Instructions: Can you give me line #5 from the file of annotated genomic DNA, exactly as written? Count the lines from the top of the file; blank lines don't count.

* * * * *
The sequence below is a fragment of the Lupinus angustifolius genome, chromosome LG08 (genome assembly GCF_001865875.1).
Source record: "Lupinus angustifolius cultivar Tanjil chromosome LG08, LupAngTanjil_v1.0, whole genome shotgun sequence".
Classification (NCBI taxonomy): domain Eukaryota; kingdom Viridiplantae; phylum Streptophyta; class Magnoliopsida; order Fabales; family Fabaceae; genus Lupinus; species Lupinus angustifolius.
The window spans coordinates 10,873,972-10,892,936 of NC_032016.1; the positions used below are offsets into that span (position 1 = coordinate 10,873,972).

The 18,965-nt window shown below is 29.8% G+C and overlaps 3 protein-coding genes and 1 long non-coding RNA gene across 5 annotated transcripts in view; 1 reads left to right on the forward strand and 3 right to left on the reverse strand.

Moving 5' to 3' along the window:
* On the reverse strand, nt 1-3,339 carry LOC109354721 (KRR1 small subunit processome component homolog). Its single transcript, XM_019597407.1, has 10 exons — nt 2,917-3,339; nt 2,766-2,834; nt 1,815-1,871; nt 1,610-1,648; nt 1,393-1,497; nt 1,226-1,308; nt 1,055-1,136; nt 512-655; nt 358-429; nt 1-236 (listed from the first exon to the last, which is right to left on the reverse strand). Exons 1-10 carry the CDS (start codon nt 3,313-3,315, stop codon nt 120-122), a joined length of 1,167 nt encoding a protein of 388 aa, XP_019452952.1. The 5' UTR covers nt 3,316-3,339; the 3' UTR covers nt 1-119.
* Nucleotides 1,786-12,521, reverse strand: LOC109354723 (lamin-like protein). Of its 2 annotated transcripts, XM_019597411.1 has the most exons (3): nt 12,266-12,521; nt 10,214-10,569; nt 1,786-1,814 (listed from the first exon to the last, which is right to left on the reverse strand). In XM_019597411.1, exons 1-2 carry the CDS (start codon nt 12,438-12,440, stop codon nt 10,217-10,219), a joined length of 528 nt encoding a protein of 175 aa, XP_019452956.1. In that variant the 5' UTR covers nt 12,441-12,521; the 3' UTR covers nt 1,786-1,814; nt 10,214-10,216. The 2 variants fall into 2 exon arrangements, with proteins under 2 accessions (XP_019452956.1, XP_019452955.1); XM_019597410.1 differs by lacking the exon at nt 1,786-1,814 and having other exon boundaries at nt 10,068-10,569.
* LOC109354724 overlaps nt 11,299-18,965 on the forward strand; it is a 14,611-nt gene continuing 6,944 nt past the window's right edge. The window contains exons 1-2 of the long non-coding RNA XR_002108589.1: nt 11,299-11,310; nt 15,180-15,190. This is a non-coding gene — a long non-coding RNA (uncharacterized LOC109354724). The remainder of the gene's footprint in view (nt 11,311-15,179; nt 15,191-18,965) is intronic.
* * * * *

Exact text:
The 18,965-nt window shown below is 29.8% G+C and overlaps 3 protein-coding genes and 1 long non-coding RNA gene across 5 annotated transcripts in view; 1 reads left to right on the forward strand and 3 right to left on the reverse strand.